a counsellor’s lament, 2

The retro trench coats and firearms also suggest a sort of eternal recurrence, and as Looper’s plot gets more complex, its central question simplifies: If we can’t fix our mistakes, can we at least make sure we don’t repeat the same ones over and over again?”

you can’t go home again, or is it,

You, can’t go home, again or

or, well, – it doesn’t matter , it doesn’t really

matter

that is what my wrestler, The Rock, says, it doesn’t matter

I think he got it from Albert Camus in his novel The Stranger, from the first chapter,

Meursault, our first person narrator,

‘He suggested I should go to the refectory for dinner, but I wasn’t hungry. Then he proposed bringing me a mug of café au lait. As I am very partial to café au lait I said, “Thanks,” and a few minutes later he came back with a tray. I drank the coffee, and then I wanted a cigarette. But I wasn’t sure if I should smoke, under the circumstances—in Mother’s presence. I thought it over; really, it didn’t seem to matter, so I offered the keeper a cigarette, and we both smoked.’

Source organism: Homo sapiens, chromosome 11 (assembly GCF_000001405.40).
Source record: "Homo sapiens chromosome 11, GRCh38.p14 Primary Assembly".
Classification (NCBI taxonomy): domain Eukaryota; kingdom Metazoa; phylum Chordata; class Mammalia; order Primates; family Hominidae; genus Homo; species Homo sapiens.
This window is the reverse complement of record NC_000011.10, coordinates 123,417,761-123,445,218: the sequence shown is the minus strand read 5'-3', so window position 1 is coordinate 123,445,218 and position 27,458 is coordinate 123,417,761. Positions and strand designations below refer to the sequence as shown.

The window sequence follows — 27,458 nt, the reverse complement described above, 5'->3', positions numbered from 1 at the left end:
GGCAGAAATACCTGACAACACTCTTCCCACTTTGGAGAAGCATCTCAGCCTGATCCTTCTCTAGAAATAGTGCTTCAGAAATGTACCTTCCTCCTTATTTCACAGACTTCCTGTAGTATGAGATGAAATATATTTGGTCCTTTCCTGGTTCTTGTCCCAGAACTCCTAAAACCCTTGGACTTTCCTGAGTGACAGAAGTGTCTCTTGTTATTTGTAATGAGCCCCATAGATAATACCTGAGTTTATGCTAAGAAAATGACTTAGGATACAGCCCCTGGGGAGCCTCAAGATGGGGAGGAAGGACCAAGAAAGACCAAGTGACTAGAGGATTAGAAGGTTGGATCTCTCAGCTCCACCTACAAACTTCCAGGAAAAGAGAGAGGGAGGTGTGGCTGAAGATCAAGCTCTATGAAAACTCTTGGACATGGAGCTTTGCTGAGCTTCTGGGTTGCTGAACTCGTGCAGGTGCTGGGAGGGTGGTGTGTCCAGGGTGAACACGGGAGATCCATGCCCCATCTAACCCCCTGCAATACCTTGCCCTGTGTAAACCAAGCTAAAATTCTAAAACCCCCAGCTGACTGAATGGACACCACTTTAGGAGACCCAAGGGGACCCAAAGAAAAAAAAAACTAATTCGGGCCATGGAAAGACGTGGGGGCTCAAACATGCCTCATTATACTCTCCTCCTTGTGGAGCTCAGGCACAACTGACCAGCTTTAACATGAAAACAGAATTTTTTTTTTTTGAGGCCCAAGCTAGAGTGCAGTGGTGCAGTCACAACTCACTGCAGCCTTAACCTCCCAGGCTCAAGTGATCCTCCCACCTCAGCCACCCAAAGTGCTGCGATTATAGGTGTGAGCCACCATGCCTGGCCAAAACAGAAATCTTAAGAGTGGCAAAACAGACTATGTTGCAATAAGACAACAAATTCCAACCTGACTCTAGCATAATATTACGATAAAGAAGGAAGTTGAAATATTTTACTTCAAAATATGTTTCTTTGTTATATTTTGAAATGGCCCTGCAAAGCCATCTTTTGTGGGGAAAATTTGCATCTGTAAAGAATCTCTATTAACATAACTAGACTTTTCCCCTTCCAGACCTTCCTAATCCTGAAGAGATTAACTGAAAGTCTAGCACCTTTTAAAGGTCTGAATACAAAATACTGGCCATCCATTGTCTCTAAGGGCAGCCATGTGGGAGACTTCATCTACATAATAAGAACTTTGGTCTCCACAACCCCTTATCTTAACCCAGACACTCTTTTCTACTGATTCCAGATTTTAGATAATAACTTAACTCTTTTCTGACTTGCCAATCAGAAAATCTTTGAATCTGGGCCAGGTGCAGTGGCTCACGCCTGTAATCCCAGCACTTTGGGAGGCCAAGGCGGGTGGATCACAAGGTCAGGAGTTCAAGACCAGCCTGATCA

it didn’t seem to matter, that mother died or that I smoked by her closed coffin,

the counsellor’s word or looks,

my thoughts, or feelings, my assumptions, or expectations, have no matter

my commas, my pauses, all really don’t matter

people need to hope, to believe that their words from themselves to a counsellor, or from a counsellor to the heater, or the group have meaning, but

as the flick Looper tells us, we can’t fix our mistakes but we can break the hamster’s endless, running circles /

I stop feeling; and so, stop making the same mistakes over and over… most, all, of mine are always on, turning, over and over, so if this counsellor can help anyone, even themselves, then stop speaking and, …it will be….

over, turn it over,

overflow

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